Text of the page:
Changing course: how pensions are approaching climate change and ESG.

Joey Charisi
Joey Charisi 6th February 2020

UKSIF calls on regulator to investigate pensions’ “thin and non-committal” approach to climate risk management.

  • A majority of pension scheme trustees believe ESG issues, including climate change, will negatively affect the value of savers’ money, finds report by UKSIF
  • Report finds most pension scheme trustees have adopted “thin and non-committal” policies to manage environmental risks, and many have not complied with minimum legal obligations
  • UKSIF call for government to create new public registry for pension scheme investment policies

London – 6 February 2020

Pension scheme trustees are failing to comply with their investment duties according to a new report from the UK Sustainable Investment and Finance Association (UKSIF). Following a change to the law in 2019, trustees must publish their approach to protecting people’s pension savings from the financial risks of climate change and other environmental, social and governance (ESG) issues.

UKSIF found that only one third of a representative sample of trustees have complied with the legal transparency requirements, and are calling for the Pensions Regulator to carry out a review to investigate levels of compliance across the UK’s pensions sector.

UKSIF’s review looks at the different policies trustees have adopted to comply with the new regulations. It found that although a majority of trustees say they believe ESG issues will affect the financial performance of their scheme’s assets, most trustees have adopted “thin and non-committal” policies to manage ESG financial risk. This comes despite Bank of England Governor Mark Carney’s warnings that climate change poses risks to pension funds.

The report calls for:

  • New central registry for investment policies

UKSIF are calling on the government to set up a central registry to host trustees’ policies on ESG issues. The report notes that many pension schemes do not have websites, and may face practical challenges to publishing their policies online. As a solution, UKSIF are calling on the government to establish a central registry to host trustees’ policies, thus reducing the administrative burden on pension schemes. This would be similar Modern Slavery Registry, set up under the Modern Slavery Act 2015.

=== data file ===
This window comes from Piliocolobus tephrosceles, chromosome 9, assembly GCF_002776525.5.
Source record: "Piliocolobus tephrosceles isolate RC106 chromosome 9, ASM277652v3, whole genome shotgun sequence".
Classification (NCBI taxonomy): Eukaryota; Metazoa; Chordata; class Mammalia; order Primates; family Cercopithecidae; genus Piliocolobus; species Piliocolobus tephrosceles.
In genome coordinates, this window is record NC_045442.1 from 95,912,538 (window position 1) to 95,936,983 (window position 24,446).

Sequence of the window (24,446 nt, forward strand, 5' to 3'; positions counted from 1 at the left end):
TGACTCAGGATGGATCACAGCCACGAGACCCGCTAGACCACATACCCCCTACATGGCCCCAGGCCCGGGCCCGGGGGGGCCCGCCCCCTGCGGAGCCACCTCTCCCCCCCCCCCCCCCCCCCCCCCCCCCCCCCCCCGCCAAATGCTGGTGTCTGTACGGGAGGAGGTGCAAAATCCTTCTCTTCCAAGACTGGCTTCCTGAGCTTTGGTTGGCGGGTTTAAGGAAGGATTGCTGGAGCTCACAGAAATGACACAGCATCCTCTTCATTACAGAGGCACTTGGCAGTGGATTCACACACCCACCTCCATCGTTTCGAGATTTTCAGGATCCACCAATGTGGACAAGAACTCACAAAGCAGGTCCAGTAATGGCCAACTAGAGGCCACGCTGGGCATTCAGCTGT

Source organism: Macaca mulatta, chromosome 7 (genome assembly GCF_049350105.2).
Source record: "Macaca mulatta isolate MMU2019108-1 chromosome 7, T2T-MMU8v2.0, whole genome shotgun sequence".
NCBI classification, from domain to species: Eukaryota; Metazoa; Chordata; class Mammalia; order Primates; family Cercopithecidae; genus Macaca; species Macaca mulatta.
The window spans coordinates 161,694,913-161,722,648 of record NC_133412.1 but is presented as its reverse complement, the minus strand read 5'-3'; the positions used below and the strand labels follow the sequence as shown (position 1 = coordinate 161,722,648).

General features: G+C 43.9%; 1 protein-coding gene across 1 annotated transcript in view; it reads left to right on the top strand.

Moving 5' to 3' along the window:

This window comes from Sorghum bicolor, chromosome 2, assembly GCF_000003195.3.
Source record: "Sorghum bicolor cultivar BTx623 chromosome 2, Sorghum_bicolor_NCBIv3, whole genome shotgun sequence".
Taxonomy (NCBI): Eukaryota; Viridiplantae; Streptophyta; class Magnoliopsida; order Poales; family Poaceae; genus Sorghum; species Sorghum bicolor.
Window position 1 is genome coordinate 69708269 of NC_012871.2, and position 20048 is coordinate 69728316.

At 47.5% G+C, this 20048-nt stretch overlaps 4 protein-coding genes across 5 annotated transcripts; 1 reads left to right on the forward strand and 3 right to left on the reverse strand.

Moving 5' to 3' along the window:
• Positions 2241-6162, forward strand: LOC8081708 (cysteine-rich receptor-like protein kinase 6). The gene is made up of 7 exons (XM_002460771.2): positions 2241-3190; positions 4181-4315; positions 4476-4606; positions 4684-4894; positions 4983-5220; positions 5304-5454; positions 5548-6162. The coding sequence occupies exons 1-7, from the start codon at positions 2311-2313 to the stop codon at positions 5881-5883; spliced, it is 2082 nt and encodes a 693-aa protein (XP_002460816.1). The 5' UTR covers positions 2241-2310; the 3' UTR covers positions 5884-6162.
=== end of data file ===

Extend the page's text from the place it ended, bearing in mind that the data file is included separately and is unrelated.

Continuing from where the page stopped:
• Further guidance and support for trustees

Both government and regulator are urged to provide trustees with more guidance and materials to educate them about how to manage climate-related financial risk. UKSIF found evidence that suggested trustees lacked the expertise or knowledge required for manage financially material ESG risks. The report suggests ways for trustees to discuss ESG issues with their investment managers.

Ben Nelmes, Head of Public Policy at UKSIF said:

“Trustees are responsible for ensuring that millions of UK workers’ retirement savings are managed responsibly; they must have a policy to manage any kind of financial risk, including from climate change.

“Our findings suggest that many trustees have failed to comply with their legal requirements to publish their approach to managing material environmental, social and governance risks.”

“The Pensions Regulator should launch a thematic review to investigate whether the industry as a whole is fulfilling its responsibilities under the law and to savers.”

On the central registry:

“Trustees must be transparent about how they manage people’s pension savings, but too many schemes do not make the right information publicly available.

“Ministers should amend the Pension Schemes Bill when it goes through Parliament to create a registry and let savers see how their money is being managed.”

Notes to editors

About the report

UKSIF reviewed policies in the Statements of Investment Principles (SIPs) published by trust-based pension schemes offering DC benefits between 1st October and 31st November 2019. UKSIF looked at a sample of 70 pension schemes, which was expanded after evidence of non-compliance was discovered, to give a sample of 30 SIPs from schemes, proportionate to the different sizes of scheme which operate in the UK pensions industry.  You can read more about how we undertook this work in the report’s methodology.


The UK Sustainable Investment and Finance Association (UKSIF) is the membership organisation for those in the finance industry committed to growing sustainable and responsible finance in the UK. Our vision is a fair, inclusive and sustainable financial system that works for the benefit of society and the environment. UKSIF was created in 1991 and has over 240 members and affiliates institutional and retail fund managers, pension funds, banks, research providers, financial advisers, consultants and NGOs. Visit our website to find out more:


Ben Nelmes – Head of Public Policy at UKSIF & the report’s author – / 07557 374 491 / 020 7749 9951

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